Coronavirus has brought more misery to the UK today, claiming the lives of a further 181 people in the last 24 hours, the biggest daily rise yet. The only consolation that can be taken from the pathogen’s destruction is that it leaves evidence at its crime scenes. These pieces of evidence are then analysed in real-time by leading scientists to understand more about the threat humanity currently faces.
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A new study has shed further light on the effects of the coronavirus on men.
Blood samples from Covid-19 patients in a small-scale study indicate what could be a testicle malfunction.
In a paper published on the preprint research platform medRxiv.org, the researchers – from Zhongnan Hospital of Wuhan University and the Hubei Clinical Research Centre for Prenatal Diagnosis and Birth Health, analysed blood samples from 81 men aged 20 to 54 who tested positive for the coronavirus and were hospitalised in January.
The average age of the participants was 38 and roughly 90 percent of them had only mild symptoms.
The samples were collected in the last days of their stay in hospital.
Using the samples, the team looked at the ratio of testosterone to luteinising hormone (T/LH).
A low T/LH ratio can be a sign of hypogonadism, which in men is a malfunction of the testicles that could lead to lower sex hormone production.
The average ratio for the Covid-19 patients was 0.74, about half the normal level.
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Common symptoms of hypogonadism in men include abnormally large breasts and erectile dysfunction.
Commenting on their finding, the Wuhan researchers said: “Since more than half of the people with Covid-19 were reproductive-aged, more attention should be paid to the effect of Sars-CoV-2 on the reproductive system, the designated medical term for COVID-19.
They said their results were not conclusive and the blood samples were not direct proof of reproductive problems with Covid-19 patients.
Doctors in the central Chinese city of Wuhan, where the outbreak first began, plan to embark on a long-term study of the effects of the coronavirus on the male reproductive system, building on the small-scale research.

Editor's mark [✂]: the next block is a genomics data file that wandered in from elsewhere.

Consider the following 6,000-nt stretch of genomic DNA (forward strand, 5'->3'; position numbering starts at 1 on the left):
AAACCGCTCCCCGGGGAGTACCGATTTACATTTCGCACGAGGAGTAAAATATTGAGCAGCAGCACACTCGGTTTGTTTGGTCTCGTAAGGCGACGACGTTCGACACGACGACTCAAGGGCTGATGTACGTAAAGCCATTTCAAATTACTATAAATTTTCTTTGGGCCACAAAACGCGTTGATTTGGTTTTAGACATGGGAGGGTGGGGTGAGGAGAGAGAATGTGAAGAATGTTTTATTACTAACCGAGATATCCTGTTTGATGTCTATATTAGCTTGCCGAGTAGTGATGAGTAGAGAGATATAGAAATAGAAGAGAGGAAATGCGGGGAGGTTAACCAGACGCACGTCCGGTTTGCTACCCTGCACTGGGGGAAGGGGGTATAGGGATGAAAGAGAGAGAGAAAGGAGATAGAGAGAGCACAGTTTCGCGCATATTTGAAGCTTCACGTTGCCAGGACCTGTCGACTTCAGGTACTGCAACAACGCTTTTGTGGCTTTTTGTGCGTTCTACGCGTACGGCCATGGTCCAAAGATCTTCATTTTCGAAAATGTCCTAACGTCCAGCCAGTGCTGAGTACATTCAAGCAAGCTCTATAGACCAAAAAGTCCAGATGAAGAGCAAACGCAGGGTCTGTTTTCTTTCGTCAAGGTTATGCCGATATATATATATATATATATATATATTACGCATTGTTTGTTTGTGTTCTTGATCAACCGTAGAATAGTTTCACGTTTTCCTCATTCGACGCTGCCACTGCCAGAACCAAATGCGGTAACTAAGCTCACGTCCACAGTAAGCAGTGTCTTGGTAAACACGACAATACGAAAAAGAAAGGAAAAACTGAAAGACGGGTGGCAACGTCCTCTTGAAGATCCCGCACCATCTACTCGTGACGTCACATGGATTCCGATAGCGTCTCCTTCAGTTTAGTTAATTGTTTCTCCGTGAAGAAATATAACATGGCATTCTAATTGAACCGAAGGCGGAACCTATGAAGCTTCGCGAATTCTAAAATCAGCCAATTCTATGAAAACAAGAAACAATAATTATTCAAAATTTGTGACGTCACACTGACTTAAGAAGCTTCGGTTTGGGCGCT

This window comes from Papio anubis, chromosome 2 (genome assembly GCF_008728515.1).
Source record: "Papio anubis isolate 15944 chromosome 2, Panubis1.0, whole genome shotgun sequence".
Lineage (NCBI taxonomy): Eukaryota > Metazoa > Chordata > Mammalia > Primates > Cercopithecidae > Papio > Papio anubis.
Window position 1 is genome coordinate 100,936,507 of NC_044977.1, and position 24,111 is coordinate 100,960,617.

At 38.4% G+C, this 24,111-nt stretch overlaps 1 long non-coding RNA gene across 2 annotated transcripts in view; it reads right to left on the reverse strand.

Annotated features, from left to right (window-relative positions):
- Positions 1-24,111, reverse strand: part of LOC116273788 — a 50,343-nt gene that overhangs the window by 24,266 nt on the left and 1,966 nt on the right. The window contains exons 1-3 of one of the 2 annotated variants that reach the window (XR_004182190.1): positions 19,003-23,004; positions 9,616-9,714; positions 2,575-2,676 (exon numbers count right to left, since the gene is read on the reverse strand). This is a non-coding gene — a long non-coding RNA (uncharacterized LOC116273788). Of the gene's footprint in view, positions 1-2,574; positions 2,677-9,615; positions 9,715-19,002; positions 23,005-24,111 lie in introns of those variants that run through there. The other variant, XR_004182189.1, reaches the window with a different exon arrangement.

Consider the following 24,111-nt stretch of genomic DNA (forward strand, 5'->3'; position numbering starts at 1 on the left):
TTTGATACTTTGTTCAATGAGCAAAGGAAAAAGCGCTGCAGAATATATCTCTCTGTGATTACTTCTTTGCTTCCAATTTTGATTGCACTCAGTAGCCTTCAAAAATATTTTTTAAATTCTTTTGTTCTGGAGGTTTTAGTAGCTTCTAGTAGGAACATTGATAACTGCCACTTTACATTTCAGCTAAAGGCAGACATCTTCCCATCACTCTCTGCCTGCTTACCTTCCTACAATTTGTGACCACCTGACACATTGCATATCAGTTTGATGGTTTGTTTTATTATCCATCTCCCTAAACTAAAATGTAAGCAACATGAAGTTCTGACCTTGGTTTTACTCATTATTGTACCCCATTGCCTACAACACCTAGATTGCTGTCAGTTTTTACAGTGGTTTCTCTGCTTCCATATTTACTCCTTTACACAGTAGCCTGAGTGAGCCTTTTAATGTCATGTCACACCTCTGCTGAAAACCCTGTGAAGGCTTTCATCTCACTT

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Previous studies have indicated that the new coronavirus could bind with ACE2, a receptor protein cell, a large number of which are concentrated in the testicles.
Li Yufeng, a professor of reproductive medicine at Tongji Hospital in Wuhan, had predicted in a study that the testicles could become a major target of the coronavirus attack.
Bolstering the link, other studies have also suggested that severe acute respiratory syndrome, or Sars, a distant relative of the new coronavirus, could also cause inflammation in the testicles.
Commenting on the latest findings, a researcher with the State Key Laboratory of Reproductive Medicine at Nanjing Medical University, said the new observations were “highly valuable information” but a bigger sample would be needed to clarify the results.
“Many viruses can affect fertility, but not every virus can cause a pandemic. If the impact is long lasting, it can be a problem,” the researcher said, declining to be named because of the sensitivity of the issue.
Coronavirus – what we know so far
Researchers have established that COVID-19 spreads primarily through droplets of saliva or discharge from the nose when an infected person coughs or sneezes.
This means maintaining good hygiene practices is absolutely critical to reduce the risk of catching and spreading the virus.
The NHS says to wash your hands regularly with soapy water for 20 seconds.
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